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Chapter 8- Special Senses

Smell and Taste are
Chemical senses
What do we sample the environment for?
What does sense of smell cause us to recall?
Why do chemicals detected by our sensory systems need to be volatile?
so they can vaporize reach the nose and dissolve in the mucus
What percent of what we perceive as taste comes from our sense of smell?
What happens when you put food in your mouth?
odor molecules from the food travel in the passage between your nose and mouth to olfactory receptor cells
What happens if the mucus in your nasal passages becomes to thick?
Air and odor molecules cannot reach your olfactory receptor cells.
What is a result of the mucus in your nasal passages becoming to thick?
the brain receives one signal identifying the odor and everything you eat tastes the same
What is another result of the mucus in your nasal passages becoming to thick?
you can feel the temperature and texture of the food but the brain doesnt recognize what it is
How many brain molecules does the brain analyze?
over 300
How many different molecules can a person analyze?
between 4,000 and 10,000
Odors can only be detected in what form?
How do our airborne molecules to our nose?
they combine with receptors in nasal cells
What are cilia?
hairlike receptors that extend from cells inside the nose, are covered with thin clear mucus that dissolves odor molecules not already in vapor form.
What happens when mucus becomes thick?
it no longer liquefies molecules
When is your smell least acute?
in the morning
A womans sense of smell is
greater than a mans
What are taste buds?
found on soft palate pharynx larynx
Where are gustatory receptors located?
on gustatory cells
Where are the taste buds on the tongue located?
What contributes to our sense of taste?
smell temperature and texture
What is the outer ear made of?
pinna, lobe, and external auditory canal
What is the pinna?
thin plate of elastic covered by skin
designed to collect sound waves
External auditory canal
fine hairs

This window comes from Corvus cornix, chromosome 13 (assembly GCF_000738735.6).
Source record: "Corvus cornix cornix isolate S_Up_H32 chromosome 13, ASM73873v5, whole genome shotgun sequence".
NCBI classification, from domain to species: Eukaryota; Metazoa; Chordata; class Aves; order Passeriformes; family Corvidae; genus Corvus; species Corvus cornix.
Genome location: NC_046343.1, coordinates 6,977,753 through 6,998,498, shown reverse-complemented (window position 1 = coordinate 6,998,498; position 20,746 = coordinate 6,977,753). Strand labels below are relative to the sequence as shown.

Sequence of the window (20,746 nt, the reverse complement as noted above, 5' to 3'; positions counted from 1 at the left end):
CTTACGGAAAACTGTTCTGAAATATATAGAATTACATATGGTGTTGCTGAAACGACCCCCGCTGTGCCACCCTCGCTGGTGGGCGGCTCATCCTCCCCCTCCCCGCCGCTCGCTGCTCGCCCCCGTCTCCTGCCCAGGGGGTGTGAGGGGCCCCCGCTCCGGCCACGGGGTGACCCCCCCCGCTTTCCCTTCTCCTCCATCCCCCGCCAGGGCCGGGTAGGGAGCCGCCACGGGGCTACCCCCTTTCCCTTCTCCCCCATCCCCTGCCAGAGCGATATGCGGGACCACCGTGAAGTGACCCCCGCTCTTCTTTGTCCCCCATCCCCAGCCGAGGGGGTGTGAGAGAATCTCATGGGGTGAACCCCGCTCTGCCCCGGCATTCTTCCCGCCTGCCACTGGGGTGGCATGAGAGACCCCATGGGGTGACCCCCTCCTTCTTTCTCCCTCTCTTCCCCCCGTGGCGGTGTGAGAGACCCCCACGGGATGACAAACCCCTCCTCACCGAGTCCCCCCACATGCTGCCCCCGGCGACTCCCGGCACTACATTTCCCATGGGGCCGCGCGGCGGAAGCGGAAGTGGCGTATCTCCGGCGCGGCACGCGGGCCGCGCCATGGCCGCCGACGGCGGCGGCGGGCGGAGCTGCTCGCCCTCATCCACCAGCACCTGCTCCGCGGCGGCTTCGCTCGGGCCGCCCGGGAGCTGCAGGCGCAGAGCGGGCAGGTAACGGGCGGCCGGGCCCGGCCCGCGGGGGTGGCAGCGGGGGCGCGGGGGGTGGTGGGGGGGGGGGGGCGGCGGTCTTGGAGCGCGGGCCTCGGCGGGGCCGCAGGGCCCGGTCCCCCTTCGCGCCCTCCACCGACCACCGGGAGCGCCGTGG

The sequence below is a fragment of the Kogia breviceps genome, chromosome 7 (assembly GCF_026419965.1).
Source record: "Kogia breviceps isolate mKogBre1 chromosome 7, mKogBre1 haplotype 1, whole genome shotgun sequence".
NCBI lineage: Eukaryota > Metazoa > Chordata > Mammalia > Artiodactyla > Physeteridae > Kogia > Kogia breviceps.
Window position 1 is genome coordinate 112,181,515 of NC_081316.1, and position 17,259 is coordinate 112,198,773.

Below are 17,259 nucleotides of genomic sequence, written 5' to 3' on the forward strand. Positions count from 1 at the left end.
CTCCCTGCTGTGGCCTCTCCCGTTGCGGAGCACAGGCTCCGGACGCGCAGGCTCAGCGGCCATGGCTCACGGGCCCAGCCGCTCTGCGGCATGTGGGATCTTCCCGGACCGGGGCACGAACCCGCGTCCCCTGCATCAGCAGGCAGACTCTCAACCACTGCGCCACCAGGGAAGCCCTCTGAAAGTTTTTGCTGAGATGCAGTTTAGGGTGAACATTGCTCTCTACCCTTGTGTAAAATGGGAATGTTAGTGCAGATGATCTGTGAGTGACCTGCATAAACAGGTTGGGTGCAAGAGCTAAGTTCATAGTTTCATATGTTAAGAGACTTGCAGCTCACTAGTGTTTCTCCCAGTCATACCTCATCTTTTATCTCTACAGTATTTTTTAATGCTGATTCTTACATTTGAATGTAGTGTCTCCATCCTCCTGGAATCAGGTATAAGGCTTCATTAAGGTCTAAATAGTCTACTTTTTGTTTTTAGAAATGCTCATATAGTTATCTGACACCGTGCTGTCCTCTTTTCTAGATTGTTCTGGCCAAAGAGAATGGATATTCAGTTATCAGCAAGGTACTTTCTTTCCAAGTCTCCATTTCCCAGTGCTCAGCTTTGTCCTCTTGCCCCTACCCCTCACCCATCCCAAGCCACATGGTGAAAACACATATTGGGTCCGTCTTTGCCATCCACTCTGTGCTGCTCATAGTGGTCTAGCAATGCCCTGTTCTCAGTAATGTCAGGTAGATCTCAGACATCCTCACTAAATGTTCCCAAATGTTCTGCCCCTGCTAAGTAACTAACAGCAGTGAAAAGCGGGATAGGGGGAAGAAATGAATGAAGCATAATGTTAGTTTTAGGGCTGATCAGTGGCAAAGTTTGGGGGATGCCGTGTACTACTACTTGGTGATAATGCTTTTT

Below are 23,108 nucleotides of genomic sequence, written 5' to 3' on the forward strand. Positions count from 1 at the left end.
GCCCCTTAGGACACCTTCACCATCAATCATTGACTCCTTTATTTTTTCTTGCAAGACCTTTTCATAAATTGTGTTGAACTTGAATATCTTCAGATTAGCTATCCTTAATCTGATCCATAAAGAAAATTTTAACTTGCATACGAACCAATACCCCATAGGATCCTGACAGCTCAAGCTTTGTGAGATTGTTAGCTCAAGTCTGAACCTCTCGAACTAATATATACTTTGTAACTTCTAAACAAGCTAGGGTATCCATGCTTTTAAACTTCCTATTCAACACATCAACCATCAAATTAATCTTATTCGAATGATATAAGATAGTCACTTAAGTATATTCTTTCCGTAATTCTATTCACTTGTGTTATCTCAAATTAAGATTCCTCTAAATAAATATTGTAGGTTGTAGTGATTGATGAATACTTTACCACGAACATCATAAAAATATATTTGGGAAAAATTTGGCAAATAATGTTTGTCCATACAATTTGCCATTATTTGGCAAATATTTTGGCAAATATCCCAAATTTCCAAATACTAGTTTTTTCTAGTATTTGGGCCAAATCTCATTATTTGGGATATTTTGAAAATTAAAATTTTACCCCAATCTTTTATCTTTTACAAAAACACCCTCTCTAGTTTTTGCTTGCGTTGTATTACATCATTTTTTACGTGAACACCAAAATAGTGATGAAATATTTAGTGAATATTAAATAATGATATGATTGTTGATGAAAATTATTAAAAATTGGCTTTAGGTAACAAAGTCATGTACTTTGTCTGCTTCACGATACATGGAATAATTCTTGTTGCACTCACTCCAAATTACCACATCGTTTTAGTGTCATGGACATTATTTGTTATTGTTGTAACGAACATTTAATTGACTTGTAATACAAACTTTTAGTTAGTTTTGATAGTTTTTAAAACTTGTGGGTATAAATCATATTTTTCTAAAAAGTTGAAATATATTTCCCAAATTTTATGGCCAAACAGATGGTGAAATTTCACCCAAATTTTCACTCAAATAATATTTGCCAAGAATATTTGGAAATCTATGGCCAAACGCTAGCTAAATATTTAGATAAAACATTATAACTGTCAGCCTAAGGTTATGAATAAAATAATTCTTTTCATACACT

oil glands called ceremonious glands which produce wax
What bones do vibrations hit in the middle ear?
What are bones in the ear called?
What is the main purpose of the middle ear?
to magnify and intensify sound waves
What is the middle ear made up of?
tympanic membrane
What is the inner ear made up of?
semicircular canals
What does the inner ear help the body do?
helps it cope with changes in position, acceleration, and deceleration and not hearing
snail shell appearance
central chamber
Semicircular canals
at right angles to each other allowing each one to be oriented to one of the three planes of space
Why are hearing and equilibrium in the same section?
because both sensations are received in the inner ear
How many branches does the vestibucochlear nerve have?
What is the Vestibular nerve?
carries nerve impulses by equilibrium receptors
What is the Cochlear branch?
nerve that carries nerve impulses by the hearing receptors
What is Conduction deafness?
decreased ability to conduct the energy of sound waves
can be caused by ear wax buildup
What is sensorineural deafness?
caused by damage to hearing receptors, cochlear branch, or damage to the vestibulocochlear nerve
What is static equilibrium?
the position of the head with respect to gravity
What is dynamic equilibrium?
changes in the motion of the head
What is the eustachian tube/auditory tube?
equalizes air pressure on both sides of the ear drum
What do the eyebrows do?
keep sun out of the eye and some sweat
What is the meibomian gland?
ducts at the edges of eyelids which produce oily secretions
What are the ciliary glands?
modified sweat glands
What is conjunctiva?
produce lubricate mucus to keep the eyes from drying out
What is conjunctivitis?
pink eye
What is lacrimal apparatus?
releases a dilute saline solution called tears
What do tears contain?
What do the extrinsic eye muscles do?
produce gross eye movement that allow the eye to follow a moving object
What makes you nearsighted or farsighted?
depends on the curvature of the lens
Why does astigmatism occur?
the cornea is not curved in uniform as a result part of the image is unfocused in the retina
What is glaucoma?
pressure within the eye that increases dramatically when drainage is blocked
What is color blindness?
lacking cones in the eye. Males are more likely to get it
What is cataract?
growth on the cornea, a thin film forms over the cornea
What is the number one cause for cataracts?
UV rays
What is optic chiasma?
fibers cross from each eye to the other
What is aqueous humor?
clear watery fluid
What is the vitreous humor?
gel like substance